Sterile at your peril

If you find
Your crop does not commandeer all the ground and weeds fill the spaces.
At certain times of the year you have patches of bare ground and weeds get a foot-hold.

Basically if a space is unoccupied, something steps in to make it their home. The space can be:

  • a demand in the market for a particular product or
  • a bit of bare ground and so on.

Because Nature fills any vacuum, if you leave an empty space undefended you leave it open for invasion.

If every possible void is filled by you, there is less chance that an invader (pest, weed etc) will take the space and interfere with your plans.

Killing weeds such as by spraying them out creates small areas of sterile land that are ripe for colonization by other organisms, most likely more weeds and particularly ones that are resistant to the chemical you just used.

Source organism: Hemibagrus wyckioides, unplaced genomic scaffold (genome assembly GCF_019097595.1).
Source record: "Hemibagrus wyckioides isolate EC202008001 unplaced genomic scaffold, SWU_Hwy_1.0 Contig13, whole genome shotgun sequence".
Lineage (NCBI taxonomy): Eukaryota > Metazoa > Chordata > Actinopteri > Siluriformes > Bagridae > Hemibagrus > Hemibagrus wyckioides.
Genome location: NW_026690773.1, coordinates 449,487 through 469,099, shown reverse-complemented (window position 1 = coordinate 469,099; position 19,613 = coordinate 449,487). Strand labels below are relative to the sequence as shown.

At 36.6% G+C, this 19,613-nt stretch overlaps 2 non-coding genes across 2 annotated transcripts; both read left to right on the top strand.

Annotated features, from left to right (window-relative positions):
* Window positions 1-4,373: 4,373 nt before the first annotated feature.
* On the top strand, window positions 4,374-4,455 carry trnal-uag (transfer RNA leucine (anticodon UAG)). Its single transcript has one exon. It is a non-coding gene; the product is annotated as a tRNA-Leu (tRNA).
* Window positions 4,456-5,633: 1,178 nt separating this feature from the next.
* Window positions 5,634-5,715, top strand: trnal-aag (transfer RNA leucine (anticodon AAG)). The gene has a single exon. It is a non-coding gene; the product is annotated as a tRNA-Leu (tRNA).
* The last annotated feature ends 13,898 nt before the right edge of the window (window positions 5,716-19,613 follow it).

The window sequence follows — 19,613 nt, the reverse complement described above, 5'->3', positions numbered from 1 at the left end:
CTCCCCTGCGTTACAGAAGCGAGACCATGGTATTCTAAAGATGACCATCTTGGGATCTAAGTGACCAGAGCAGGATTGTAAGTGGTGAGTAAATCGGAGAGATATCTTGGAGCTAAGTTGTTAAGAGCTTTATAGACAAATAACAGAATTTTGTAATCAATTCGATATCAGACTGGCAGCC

Full ground cover is a key tactic in reducing weed problems because it is a simple way to reduce the chances of weed establishment.

Weeds (particularly annuals) often prefer to establish on bare ground. If your ground won’t have living plants on it, can you at least have leaf and stem Litter?

What allows weeds to establish?

A crop does not use all the space and water and that leaves room for a weed. Basically when there is a gap in the ground cover, Nature fills any vacuum. Nature will not fill it with a crop plant nor with a pasture plant. It will fill it with whatever is there or arrives there and can work there. Unfortunately that is most likely to be a weed.

A sterile field (in terms of this pattern) has only crop plants with bare ground between them and this leaves many spaces between the plants and where crop plants failed to establish successfully. These spaces are ideal for weeds.

For more about filling your niche in the market, see Filled niche because if any one thing causes low profitability, it is low returns from the market and one part of fixing that is to find and fill your niche in the market.

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